Grantee spotlight: Handing over the mic with CASA
Trent Leon-Lierman has been working in the immigrants’ rights movement since 2004, including as a volunteer in Arizona that provided food and water to migrants crossing the border. Over the years, he’s seen many injustices, and the far too common disconnect between the fight for equity and the systems that stand in its way.
“At the end of the day, it’s always the problem of ‘othering,’” he says. “So often we are not seeing immigrants as people first. We’re not seeing them as deserving of equity.”
Nowhere is the concept of “othering” arguably more prevalent than the topic of immigration. Over the past 10-15 years in particular, immigration has been one of the most hotly contested issues at the national level, with many politicians commonly villainizing Black and Brown migrants to the U.S. and who was and was not “deserving” to be here. CASA, a prominent immigrants’ rights and services organization, was in the heat of the fight in the last battle at the federal level for comprehensive immigration reform – which would have included a pathway to citizenship for millions – around 2011. That effort ultimately failed, and CASA was forced to pivot in new ways to try and fight for policy change to improve the lives of its members, all while watching the harmful rhetoric about immigrants continue.
“Our mission is our community members,” Leon-Lierman says. “We work to help Black and Brown immigrants realize their own liberation through services, advocacy and organizing to improve their lives collectively.”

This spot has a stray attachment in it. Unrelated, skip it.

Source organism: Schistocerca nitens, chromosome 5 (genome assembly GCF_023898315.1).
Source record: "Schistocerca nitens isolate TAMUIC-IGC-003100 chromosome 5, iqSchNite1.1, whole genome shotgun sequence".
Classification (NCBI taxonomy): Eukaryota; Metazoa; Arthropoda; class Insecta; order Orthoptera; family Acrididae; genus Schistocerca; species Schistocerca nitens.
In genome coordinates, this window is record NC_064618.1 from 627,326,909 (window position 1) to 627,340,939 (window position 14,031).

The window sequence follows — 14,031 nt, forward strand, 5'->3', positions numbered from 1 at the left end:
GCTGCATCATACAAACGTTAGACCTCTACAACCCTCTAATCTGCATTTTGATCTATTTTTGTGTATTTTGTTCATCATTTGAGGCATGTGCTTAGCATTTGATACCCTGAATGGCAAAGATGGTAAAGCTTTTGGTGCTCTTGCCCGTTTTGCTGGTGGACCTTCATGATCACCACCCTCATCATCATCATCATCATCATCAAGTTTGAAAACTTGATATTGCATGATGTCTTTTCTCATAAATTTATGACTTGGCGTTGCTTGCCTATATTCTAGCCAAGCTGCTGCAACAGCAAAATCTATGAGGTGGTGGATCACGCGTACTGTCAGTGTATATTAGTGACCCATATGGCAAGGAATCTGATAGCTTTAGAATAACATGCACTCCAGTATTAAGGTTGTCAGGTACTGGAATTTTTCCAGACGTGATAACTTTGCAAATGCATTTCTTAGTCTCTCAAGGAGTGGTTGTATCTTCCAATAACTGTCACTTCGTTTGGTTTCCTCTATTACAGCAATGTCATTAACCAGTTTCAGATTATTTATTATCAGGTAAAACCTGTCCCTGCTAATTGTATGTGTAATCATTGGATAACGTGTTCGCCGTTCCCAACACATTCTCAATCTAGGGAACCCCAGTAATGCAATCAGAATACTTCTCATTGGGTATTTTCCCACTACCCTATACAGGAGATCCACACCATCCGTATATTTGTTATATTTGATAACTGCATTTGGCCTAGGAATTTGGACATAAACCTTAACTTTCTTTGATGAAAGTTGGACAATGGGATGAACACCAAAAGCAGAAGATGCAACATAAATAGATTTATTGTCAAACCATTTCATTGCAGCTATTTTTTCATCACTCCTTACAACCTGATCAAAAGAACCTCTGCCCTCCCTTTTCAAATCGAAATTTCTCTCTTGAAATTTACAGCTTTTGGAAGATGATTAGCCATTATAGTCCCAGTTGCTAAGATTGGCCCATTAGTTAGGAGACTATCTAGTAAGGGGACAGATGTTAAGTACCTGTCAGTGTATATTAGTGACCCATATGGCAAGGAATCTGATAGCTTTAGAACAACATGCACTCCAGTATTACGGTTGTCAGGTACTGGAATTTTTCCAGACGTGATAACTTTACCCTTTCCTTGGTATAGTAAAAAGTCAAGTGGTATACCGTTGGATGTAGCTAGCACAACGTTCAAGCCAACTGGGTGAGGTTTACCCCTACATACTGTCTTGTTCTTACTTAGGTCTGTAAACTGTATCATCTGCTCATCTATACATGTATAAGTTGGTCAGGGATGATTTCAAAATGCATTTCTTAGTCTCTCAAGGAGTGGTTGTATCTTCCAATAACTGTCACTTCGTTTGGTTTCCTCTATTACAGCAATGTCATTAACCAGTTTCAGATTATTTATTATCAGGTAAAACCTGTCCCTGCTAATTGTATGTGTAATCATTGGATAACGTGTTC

With change at the federal level hitting a wall, CASA has since evolved to advocating for policy change at the state and local level. As the current Maryland Organizing Director, Leon-Lierman and his team work to lift up community members’ voices to build equity in systems that have not traditionally included them and to pass local and state legislation that will benefit them. Overall, CASA’s members generally have been living in the U.S. for decades but have no path to citizenship – they have lives here, have had children here, but can’t get the benefits afforded to U.S. citizens.
With the prospects for immigration reform looking slim for the foreseeable future, health and access to health care have become CASA members’ number one priority. Non-citizens are much more likely than citizens to be uninsured, as undocumented immigrants are not eligible to enroll in Medicaid or CHIP or buy plans through the Affordable Care Act.[i] As a result, non-citizens are much more likely to have no usual source of health care, and are often forced to go to the hospital – the most expensive place to get care – when problems arise.
Thus, a partnership between CASA and the Horizon Foundation was born.
“Horizon has a similar vision around health and social equity as CASA,” says Leon-Lierman. “We share the belief that those who are most impacted should be the voices for the change that we wish to see.”
For the past several years, CASA has been a key partner with the Foundation to advance health equity legislation in Howard County and at the state level. So far, most of the focus has been on maternal and child health – an area where racial disparities are painfully stark.
Over a decade ago, cuts to Howard County’s public health budget shut down the county’s maternity clinic, run at that time by the health department. Though the Foundation funded several pilots to provide prenatal care to these moms, there was never sustained government funding to support a program that would see ALL women, including those who were undocumented. As a result, many pregnant women seeking care would have to travel outside of Howard County in order to get basic prenatal services. This is more than just inconvenient – it can be impossible for many women who do not have access to transportation or lack the economic means to take time away from their jobs and families to travel long distances to crucial medical appointments. Far too often, they do not get the maternity care they need until very late in their pregnancy, or sometimes not at all.